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As an increasing number of primary care physicians treat allergies and asthma to meet patients' demand for services, a new organization has officially launched to serve them.
As an increasing number of primary care physicians (PCPs) treat allergies and asthma to meet patients' demand for services, a new organization has officially launched to serve them.
“The Academy of Allergy and Asthma in Primary Care (AAAPC) wants to create more access for patients by helping primary and family care physicians test and treat their patients’ allergies safely and effectively,” says Frederick M. Schaffer, MD, chairman of the AAAPC Medical Advisory Board and a board-certified allergist. “PCPs are the medical home for patients, and allergy sufferers want to receive the most efficient and highest standard of care from their family doctor. Patients who suffer from seasonal and perennial allergies want to be treated close to home by the family doctor they have come to know and trust.”
According to the AAAPC:
Because allergen immunotherapy has been shown to significantly decrease the development of allergic asthma and new allergies in children and adults with allergic rhinitis, allergy testing and immunotherapy can play a major role in reducing the effects of asthma in children and the healthcare system, according to the organization.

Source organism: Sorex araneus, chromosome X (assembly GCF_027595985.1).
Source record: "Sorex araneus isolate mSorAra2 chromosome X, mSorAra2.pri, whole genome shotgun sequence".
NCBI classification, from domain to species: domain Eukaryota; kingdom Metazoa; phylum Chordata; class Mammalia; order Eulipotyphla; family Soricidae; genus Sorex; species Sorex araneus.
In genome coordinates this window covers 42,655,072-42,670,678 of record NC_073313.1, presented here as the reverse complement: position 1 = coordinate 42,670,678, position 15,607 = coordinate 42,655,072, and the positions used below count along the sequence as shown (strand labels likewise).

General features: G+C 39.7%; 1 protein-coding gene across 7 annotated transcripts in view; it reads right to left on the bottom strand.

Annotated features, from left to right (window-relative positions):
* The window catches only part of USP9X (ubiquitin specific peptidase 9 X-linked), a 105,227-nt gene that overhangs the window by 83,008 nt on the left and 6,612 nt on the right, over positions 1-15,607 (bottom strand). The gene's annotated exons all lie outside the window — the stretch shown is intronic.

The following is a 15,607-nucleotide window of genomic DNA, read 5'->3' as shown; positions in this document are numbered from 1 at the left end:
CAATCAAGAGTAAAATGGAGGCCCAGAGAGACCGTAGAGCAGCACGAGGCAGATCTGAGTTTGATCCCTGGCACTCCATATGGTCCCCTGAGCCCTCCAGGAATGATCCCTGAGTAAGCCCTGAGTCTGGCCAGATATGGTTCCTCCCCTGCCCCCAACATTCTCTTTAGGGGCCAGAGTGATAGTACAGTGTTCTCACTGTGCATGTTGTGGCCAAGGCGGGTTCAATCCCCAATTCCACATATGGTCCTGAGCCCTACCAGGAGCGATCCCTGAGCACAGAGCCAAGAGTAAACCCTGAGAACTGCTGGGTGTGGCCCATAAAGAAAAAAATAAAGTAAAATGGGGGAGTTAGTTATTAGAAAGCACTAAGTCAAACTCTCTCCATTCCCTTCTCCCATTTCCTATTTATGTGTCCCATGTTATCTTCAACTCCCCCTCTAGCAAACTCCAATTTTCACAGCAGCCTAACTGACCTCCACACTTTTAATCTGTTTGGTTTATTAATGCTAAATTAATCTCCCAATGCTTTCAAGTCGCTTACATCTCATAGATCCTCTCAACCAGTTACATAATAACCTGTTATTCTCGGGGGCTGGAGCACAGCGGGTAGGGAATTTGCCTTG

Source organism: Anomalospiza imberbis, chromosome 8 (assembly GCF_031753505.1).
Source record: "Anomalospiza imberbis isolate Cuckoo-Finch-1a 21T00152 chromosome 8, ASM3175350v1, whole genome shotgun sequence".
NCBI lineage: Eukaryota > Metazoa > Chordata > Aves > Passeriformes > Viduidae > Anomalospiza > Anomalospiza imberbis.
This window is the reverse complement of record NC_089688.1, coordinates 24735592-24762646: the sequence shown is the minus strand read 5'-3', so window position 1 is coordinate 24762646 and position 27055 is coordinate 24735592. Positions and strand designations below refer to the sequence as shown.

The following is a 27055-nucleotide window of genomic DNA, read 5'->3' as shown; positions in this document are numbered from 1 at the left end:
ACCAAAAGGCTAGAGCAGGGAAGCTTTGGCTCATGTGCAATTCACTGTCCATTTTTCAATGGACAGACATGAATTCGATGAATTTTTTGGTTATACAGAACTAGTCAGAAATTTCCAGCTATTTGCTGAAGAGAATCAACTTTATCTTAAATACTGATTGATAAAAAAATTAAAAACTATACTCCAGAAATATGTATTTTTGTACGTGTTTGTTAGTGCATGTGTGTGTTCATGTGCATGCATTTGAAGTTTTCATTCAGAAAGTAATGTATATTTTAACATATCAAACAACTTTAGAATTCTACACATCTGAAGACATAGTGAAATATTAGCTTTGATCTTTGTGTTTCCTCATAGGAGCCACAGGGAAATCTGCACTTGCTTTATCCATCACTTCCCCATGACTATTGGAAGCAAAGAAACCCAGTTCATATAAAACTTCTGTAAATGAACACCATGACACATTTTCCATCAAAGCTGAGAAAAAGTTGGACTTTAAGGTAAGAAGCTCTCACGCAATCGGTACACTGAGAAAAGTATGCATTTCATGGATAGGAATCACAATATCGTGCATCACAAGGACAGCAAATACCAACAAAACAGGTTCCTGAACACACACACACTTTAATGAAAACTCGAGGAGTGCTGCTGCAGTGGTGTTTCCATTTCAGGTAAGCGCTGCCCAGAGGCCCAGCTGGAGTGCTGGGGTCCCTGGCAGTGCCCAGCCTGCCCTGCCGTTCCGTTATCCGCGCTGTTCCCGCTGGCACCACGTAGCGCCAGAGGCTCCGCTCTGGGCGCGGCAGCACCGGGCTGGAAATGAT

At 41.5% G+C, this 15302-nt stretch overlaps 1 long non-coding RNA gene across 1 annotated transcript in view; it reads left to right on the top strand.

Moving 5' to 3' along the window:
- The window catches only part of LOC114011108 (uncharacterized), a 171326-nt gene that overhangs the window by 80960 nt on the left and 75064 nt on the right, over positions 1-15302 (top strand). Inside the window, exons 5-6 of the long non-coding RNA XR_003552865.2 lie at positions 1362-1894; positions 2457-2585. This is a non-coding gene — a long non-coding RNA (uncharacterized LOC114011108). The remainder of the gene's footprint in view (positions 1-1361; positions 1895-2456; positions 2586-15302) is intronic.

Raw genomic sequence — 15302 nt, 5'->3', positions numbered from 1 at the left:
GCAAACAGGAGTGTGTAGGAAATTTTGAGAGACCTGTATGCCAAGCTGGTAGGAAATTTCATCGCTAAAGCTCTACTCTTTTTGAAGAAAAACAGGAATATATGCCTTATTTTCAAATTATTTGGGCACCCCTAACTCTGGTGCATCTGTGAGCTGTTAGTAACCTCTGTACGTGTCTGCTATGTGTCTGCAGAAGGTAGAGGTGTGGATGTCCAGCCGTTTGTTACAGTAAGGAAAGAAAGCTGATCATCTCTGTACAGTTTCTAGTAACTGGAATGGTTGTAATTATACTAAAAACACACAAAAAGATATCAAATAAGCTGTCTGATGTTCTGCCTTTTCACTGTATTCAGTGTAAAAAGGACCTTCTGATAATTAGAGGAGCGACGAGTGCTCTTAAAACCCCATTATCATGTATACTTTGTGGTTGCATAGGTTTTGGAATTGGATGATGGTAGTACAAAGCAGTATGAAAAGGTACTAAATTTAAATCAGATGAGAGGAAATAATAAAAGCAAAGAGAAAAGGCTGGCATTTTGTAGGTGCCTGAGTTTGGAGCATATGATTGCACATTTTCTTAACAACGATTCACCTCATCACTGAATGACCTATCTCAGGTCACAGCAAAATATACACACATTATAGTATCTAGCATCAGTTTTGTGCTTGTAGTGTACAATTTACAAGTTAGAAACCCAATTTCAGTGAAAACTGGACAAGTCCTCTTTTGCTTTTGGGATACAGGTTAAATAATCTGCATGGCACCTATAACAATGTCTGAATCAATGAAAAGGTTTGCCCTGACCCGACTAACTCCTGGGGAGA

Centers for Medicare and Medicaid Services data indicate that only 50% of patients receiving immunotherapy are being treated by an allergist, due to the lack of supply; the remaining patients are being treated by otolaryngologists and PCPs, according to the AAAPC. Allergists current number fewer than 2,800 in the United States, the organization says, and that number is expected to decline by 6.8% by 2020. During the same time period, however, demand for allergy-related services is projected to increase by 35%.
The AAAPC will focus on:
promoting a culture of quality improvement;
developing protocols and guidelines for clinical practice;
offering continuing medical education;
serving as a resource for current allergy testing, immunotherapy, and asthma research;
supporting a certification program for products and services related to allergy and asthma care; and
facilitating dialogue with payers to maintain an appropriate focus on allergy diagnostic and allergy therapeutic services.
Allergy treatment nothing to sneeze at (digital edition)